letter from the editor

Dear reader,
I was sexually abused at the age of two by my babysitter’s brother.  As a child I blamed myself for my molestation and grew up feeling vulnerable and alone, certain that something was horribly wrong with me.  Entering my teens I avoided any type of sexual experimentation in a desperate attempt to protect myself.  My friends had their first kisses, their first boyfriends, their first sexual adventures, but that part of my life remained frozen.  

Toward the end of college, after a string of drunken, unconsummated flings that left me desperate to feel “normal” and in control of my sexuality, I finally began to research the long-term effects of childhood abuse.  I found a book filled with accounts from other women who had been sexually abused and discovered stories both strikingly similar to and vastly different from my own. Armed with the knowledge that others were struggling with and overcoming their traumas, I was able to tackle mine. At the age of twenty-six, a decade after I first began to feel like there was something wrong with me sexually, I started to enjoy a healthy sex life.

I think the biggest issue with female sexuality today is silence. My sexual abuse history held me captive for so long because I stayed lock jawed about it — to others, but mostly to myself.  I’ve come to realize that this silence not only surrounds sexual abuse histories but also women’s sexual experiences at large.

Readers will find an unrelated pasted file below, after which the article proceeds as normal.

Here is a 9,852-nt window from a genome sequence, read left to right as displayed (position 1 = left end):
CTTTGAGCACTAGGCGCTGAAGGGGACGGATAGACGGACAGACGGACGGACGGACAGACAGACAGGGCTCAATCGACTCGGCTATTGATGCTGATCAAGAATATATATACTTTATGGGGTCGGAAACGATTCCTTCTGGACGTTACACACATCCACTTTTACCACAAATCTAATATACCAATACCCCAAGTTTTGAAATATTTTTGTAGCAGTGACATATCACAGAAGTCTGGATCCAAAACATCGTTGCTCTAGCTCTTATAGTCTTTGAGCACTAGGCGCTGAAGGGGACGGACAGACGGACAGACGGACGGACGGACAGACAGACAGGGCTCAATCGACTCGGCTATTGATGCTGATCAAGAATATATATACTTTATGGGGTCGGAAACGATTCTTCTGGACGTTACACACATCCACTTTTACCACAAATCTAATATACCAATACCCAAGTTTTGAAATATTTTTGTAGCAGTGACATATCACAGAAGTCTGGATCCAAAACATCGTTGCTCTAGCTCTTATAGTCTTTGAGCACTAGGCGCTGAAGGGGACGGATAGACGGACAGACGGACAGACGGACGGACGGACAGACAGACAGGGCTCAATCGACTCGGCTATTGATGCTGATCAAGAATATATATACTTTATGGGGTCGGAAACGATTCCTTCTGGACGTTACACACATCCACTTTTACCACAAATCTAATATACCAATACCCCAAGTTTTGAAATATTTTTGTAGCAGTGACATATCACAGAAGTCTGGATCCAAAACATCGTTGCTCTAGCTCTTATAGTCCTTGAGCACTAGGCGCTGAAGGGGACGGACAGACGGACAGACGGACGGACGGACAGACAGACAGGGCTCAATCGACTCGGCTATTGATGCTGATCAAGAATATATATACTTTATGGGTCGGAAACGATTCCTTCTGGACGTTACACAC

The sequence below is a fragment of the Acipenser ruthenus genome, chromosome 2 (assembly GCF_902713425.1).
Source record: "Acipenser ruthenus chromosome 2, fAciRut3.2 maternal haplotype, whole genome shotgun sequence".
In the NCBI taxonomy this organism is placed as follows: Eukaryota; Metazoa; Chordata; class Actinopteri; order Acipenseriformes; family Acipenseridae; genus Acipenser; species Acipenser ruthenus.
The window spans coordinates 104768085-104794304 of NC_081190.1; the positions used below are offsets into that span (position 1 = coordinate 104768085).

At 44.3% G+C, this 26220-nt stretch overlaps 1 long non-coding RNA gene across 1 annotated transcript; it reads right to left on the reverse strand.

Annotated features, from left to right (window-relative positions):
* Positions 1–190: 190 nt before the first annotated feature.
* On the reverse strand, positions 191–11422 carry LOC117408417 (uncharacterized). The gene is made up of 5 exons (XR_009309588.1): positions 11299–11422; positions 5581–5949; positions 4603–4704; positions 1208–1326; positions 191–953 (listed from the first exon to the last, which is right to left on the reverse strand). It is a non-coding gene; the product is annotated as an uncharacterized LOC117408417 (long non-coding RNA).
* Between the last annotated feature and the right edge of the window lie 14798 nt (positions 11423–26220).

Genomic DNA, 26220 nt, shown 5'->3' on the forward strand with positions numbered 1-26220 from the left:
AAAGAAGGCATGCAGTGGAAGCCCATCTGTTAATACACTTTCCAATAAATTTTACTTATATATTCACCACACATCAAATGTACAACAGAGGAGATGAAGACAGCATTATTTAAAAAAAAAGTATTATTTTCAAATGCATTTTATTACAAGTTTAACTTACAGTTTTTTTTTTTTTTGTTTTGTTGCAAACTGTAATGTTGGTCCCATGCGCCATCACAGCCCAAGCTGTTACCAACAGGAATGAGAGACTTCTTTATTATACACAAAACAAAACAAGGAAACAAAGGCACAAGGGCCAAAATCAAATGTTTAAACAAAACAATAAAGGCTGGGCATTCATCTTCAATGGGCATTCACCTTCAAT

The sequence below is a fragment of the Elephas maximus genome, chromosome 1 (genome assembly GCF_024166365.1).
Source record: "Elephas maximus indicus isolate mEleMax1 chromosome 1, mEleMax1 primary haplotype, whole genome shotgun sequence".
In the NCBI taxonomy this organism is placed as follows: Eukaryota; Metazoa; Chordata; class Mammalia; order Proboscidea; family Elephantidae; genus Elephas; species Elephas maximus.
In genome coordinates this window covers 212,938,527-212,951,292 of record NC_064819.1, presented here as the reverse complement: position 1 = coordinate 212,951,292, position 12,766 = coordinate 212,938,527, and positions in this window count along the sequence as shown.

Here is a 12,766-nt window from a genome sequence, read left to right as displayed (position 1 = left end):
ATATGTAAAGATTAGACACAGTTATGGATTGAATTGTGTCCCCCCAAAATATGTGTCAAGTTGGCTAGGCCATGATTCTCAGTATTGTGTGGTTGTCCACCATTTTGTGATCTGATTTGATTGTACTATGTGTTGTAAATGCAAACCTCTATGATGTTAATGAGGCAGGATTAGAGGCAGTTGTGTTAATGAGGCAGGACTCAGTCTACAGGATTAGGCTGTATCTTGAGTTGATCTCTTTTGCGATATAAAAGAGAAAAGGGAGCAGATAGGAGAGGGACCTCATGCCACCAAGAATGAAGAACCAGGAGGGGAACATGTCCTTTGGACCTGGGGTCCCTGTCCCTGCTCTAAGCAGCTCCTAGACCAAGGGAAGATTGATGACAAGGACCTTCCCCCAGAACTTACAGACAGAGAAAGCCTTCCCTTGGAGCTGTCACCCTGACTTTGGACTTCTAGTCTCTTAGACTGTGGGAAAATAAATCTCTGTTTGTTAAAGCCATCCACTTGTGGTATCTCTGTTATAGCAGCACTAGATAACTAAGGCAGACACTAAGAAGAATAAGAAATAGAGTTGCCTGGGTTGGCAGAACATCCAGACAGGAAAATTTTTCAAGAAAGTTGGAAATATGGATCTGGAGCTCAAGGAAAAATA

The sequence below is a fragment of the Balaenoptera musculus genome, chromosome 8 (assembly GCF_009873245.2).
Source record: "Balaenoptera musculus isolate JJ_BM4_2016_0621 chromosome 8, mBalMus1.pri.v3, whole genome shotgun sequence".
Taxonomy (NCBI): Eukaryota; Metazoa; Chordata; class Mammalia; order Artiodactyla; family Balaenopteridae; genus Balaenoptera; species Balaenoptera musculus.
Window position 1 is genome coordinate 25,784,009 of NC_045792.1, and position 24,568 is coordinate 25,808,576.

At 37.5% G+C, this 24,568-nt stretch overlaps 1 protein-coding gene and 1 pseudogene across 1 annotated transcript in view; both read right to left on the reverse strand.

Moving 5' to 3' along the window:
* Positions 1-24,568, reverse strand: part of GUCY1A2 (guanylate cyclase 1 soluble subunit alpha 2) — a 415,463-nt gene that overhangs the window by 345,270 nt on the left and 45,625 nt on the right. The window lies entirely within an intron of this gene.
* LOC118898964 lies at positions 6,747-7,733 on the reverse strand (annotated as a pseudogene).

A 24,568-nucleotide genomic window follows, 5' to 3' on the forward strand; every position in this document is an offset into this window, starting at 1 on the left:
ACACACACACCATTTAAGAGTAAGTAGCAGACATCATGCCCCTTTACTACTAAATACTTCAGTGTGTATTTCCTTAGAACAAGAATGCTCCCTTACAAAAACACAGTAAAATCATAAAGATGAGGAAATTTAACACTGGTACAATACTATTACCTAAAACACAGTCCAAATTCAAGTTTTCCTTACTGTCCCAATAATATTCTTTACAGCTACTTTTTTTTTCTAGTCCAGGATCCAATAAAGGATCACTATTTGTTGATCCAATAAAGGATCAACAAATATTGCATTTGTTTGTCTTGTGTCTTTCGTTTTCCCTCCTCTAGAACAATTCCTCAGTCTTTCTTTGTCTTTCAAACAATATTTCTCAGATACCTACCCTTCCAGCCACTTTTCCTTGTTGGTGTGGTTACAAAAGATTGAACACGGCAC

Silence and shame are powerful bedfellows. We women have been so shamed by the world about our bodies, our sexuality, our desires.  And our silence allows our shame to smother us. Humans are deeply verbal creatures -- so much so that the way in which our brains process the world is highly informed by the very act of assigning words to a situation and the words we employ when doing so. To voice something aloud, to name it and understand it, is to declare power over it.  By writing down our stories and giving our experiences meaning through words we can help ourselves to work through our histories and ultimately to own them.   In fighting our shame through breaking our silence we can empower ourselves, but also we can empower one another.

So now I want something from you — I want to know your stories and your honest appraisals, the aspects of sex that scare the shit out of you and the details of the best damn orgasm you’ve ever had.  I don’t care whether you consider yourself a “writer” — I want you to share your most confusing, intimate, degrading, hilarious, and incredible sexual experiences.

I have come to realize that there is no “normal” when it comes to people’s sex lives — that is to say there is no singular way to approach sex or sexuality.  And it is likely that every person has been challenged by these aspects of his or her humanity at times.  But I also think that a lot of the beauty of sex comes from our diversity of experiences, and from the places we explore in ourselves and in others as a result.  By creating a diverse community that embraces the range of female sexuality we can learn from our collective knowledge and help work towards a world that can encompass all of our experiences free of fear or shame. I hope you will consider contributing your stories to this effort

With love,
Erin Wicks